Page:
A Tale of the Ghost of Christmas Past

“Come with me, my child.”

I glare at the shining spirit. “I’m old—not really a child any more.”

It shakes its gleaming head. “Just a figure of speech, my… er… friend. Come. We have things to see. Take my hand.”

I reach out and take its hand, but I’m shaking. Even a radiant spirit can be damned startling.

Everything around us melts. We seem to be flying low over a snowy landscape. There’s a city with bright lights. As we float to a stop, I gasp.

“But this is my old house, where I lived when I was five!”

The spirit lifts its ghostly arms and we pass through the walls into a living room. There’s a Christmas tree and a piano. And there I am, small me, coloring a picture. My mother is staring into the fire, and my father is watching football. My little brother is leaning against Mom’s side, and my grandmother’s lips are pressed into an angry line as she knits a sock.

I sigh. “I was very alone. Do you see how alone I was?”

It sounds strange but I can feel the spirit’s warmth reaching around me like an arm. “Yes,” it says. “That’s what you felt and it was real.”

“It wasn’t fair. My childhood should have been better.” I stick out my lower lip just a little bit.

“No doubt of that, my child… er… friend.”

“It’s why I’m angry sometimes.”

“I see. Yes. But of course, you’re not really that child any more.”

“Well, I am. My inner child is still there.”

Its laughter makes an odd echo, like a dolphin thumping its tail in a huge underwater cave. “Your inner child is a divine being, yes, and is eternal, a part of heaven to be sure. But…”

“What do you mean ‘but’? I got hurt!”

“But you’re an adult now. You’ve lived a bit of life. In fact you’ve lived a lot of life, and you know what happens in real life.”

I think it’s trapping me somehow, but I don’t see how, so I say nothing.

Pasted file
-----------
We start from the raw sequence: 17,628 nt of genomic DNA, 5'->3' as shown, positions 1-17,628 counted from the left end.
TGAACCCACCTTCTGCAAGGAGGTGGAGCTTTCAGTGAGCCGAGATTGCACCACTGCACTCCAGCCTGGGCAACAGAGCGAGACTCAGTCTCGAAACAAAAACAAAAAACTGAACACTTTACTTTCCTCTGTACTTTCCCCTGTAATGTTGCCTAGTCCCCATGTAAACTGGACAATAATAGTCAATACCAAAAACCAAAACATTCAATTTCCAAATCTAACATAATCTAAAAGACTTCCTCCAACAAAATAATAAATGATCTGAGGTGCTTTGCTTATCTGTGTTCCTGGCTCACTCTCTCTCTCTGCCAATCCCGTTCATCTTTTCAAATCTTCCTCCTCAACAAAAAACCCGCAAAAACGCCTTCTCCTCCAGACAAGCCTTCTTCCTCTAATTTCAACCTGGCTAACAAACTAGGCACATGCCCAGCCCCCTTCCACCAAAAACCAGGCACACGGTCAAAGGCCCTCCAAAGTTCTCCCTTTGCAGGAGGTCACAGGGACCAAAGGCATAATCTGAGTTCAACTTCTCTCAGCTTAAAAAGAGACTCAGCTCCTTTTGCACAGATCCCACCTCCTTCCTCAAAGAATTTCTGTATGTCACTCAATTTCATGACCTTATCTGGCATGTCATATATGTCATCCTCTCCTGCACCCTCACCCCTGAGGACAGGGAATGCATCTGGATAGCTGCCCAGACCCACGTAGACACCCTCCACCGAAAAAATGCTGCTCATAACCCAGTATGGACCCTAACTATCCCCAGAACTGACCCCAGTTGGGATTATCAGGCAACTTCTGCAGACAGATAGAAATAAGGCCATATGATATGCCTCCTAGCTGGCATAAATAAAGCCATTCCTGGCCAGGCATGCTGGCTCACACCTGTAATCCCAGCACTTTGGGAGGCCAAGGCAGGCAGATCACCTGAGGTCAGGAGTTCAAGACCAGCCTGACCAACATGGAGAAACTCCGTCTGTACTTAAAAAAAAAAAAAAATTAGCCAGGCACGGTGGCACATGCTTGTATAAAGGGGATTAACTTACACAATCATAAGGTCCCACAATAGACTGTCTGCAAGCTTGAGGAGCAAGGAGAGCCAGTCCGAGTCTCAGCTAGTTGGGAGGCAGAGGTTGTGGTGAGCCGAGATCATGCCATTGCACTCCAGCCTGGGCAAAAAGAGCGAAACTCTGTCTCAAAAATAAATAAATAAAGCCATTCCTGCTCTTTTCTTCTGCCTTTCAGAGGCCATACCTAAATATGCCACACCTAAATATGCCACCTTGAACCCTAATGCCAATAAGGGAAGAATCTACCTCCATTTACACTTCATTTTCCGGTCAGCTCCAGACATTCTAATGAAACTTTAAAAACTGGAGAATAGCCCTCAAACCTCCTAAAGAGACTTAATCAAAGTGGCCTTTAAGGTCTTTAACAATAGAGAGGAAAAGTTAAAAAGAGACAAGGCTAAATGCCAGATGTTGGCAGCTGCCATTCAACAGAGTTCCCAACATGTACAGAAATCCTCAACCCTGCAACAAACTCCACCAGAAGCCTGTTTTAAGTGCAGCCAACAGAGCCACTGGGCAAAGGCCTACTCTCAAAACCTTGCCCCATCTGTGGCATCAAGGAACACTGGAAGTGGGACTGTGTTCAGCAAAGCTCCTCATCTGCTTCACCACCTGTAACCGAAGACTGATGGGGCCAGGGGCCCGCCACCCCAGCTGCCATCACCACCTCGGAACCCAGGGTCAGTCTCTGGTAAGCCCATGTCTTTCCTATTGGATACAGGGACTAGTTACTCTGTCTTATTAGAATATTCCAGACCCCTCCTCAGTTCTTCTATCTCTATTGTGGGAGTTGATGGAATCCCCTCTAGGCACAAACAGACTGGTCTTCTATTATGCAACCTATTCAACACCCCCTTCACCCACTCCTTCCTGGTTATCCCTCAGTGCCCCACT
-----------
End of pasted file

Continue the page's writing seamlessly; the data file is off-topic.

“Why do you think your mother is staring into the fire?” it says.

“Isn’t it obvious? She’d rather be in her thoughts than pay attention to me.”

“Ah. That’s what the child saw and felt. Try something else now—We’re both spirits here, and you’re a wise ghost. Try looking again, using your adult eyes. What do you know now about your mother’s life at that time?”

“Well… the marriage was bad. I know that. They never divorced but my dad had girlfriends. We found out after he died.”

The spirit nods. “Go on…”

I want to argue. “But look—Why is she cuddling with my brother? I was right there! I needed love too.”

“And what did you find out as an adult about your brother?”

“Oh… yeah. Well, none of us knew that he was sick yet. That came later.”

“You think your mom didn’t suspect anything? With the bruises and the nosebleeds?”

The lump in my throat makes it hard for me to talk. “Okay, but what about me? I mean, I get that my brother got sick later. But just because Mom’s life was hard doesn’t mean I didn’t deserve love.”

The spirit’s smile was incredibly sweet. “Of course not. Not at all. But your parents were real people, not storybook characters, not super heroes. Why do you think your dad had girlfriends?”

“Well, how should I know?”

“Let’s go back farther.” It wraps its cloak around me and we fly again, over the country, over the ocean itself. We finally stop in a small village in Scotland. The huge pit head of a mine looms nearby.

“Scotland? Wow… Is this where my grandfather grew up?”

“It is.”

A man stands in the glow of a doorway and pulls a woman to him.

“Hey, that’s my grandfather. But wait—That’s not my grandmother! What’s this about? Granddad had other women?”

“He did. It’s just how they did things in that family and in that time. Marriage was a business arrangement really.”

“But my grandmother was so sweet. It wasn’t fair!”

“What do you know now that you did not know as a child?”

“Ah.” I sigh. “My father had girlfriends just as his father had done. But my grandmother was lonely.”

“And?”

“…And that’s why she was so hard on us all. And her constant criticism made it harder for my mother to bear, especially when she was already so sad herself.”

I watch as my grandfather trudges home, pushes open the door and sets some coins on the table. My grandmother picks them up and puts them in a jar on the mantle.

“All right. Take me back to my own family, would you?”

The snow tickles my cheeks as we swirl back through time and come to rest in the somber living room.

“I see it now,” I say.

Its voice is very deep. “What is it that you see, dear one?”

“I see that they were doing the best they could….Yes, I was lonely. But there were things going on that I could never understand as a little child.”

“And now?”

“I see that it wasn’t that they didn’t love me, and it wasn’t that I didn’t deserve love. But life just happens, and people get hurt. Maybe they wanted to love me and didn’t know how. Maybe it was just the best they could manage.”